Why does it take longer for some web pages to download than others? Also, I've noticed that sometimes a web page downloads fast and then when I go back to access it later in the week the speed of the download is much slower. Why?
A: Yes. The problem is most likely being caused
by a simple setting found within Outlook Express. Follow the steps below
to insure that your settings are not configured to automatically disconnect
you each time you send or receive email messages.
A: From time to time you may receive a busy signal when trying to gain Internet access through your Internet Service Provider. This occurs for the same reason you may receive a busy signal when attempting to telephone a friend... the line is occupied to its capacity. This may be especially true during peak Internet usage times of the day, (evenings). If this occurs, simply wait a few minutes and try again.
Q: Why does it take longer for some web pages to download than others? Also, I've noticed that sometimes a web page downloads fast and then when I go back to access it later in the week the speed of the download is much slower. Why?
A: A website that has high volumes of visitors may download information to you slower because the site is attempting to handle thousands of other visitors simultaneously. The website's server (computer where this site is located) may periodically have difficulty keeping up with the demand. In other words, requests to down- load web pages for viewing outpaces the ability of the computer to send out the information. Additionally, the number of people on the World Wide Web at one time can also have an effect on the speed at which pages download. If you are surfing during peak surfing hours (in the evening from about 7pm to 11pm) the download speed of the Internet as a whole is slower than during other periods of the day. Thus, if you are attempting to view a website at 6am, chances are the download speed will be quicker than if you attempted to access the same site in the evening.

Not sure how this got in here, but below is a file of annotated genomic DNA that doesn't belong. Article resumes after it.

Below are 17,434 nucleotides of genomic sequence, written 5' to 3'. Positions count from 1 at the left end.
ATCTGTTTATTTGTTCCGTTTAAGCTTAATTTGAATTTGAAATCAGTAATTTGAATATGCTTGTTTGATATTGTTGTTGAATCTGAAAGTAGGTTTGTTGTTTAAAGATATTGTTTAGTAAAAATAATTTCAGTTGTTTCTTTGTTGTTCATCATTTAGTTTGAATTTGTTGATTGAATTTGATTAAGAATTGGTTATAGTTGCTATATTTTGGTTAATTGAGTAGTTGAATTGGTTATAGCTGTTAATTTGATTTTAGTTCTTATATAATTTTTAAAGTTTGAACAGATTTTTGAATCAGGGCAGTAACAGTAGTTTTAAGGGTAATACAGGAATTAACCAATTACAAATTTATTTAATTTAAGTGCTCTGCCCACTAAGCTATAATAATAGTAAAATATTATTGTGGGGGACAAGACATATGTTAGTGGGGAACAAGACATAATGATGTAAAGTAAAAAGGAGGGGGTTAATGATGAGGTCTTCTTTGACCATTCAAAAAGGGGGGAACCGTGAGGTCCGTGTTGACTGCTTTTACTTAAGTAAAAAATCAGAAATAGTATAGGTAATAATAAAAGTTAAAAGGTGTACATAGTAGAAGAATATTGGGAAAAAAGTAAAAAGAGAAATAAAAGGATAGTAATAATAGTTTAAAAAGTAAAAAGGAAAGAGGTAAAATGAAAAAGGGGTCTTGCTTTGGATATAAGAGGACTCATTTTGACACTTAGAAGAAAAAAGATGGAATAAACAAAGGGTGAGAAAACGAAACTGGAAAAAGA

A: USB’s (or Universal Serial Bus ports) are connectors located on the front, back, and/or sides of your computer. They are slots about five-eighths of an inch long which connect devices (printers, modems, mice, etc) to your computer via cables. Although USB 1.1 and 2.0 ports look identical (you can’t tell the difference by looking at them), the distinction is significant as the USB 2.0 ports are 40 times faster than USB 1.1. So, if you are downloading a big music file using a USB 1.1 port, for instance, the task would be accomplished more slowly than when utilizing a USB 2.0. Newer computers come with USB 2.0 ports. However, USB 1 devices still work with USB 2 ports without the speed boost.
A: What's going on is called video buffering. When you click play, the first few seconds of a video will be downloaded and stored in a temporary memory cache on your computer. Usually the word 'buffering' will appear at this point. Most download services use buffering to hold off on playback until a decent section of the video has downloaded. In theory, buffering should help reduce a jerky viewing experience. The player should be able to work out how much of a video it will need to download before playback can begin, so that when you are watching it you're not viewing the video faster than it is being transferred to your computer via your Internet connection.
However, as you've no doubt experienced, buffering doesn't always work out so well. The video player might miscalculate your Internet connection speed, so it starts playing too soon and has to keep stopping to buffer more.
In general, the best way to avoid excessive buffering is to upgrade your Internet connection. A faster download speed will mean that, in many cases, playback will begin instantly. Contact your ISP for more information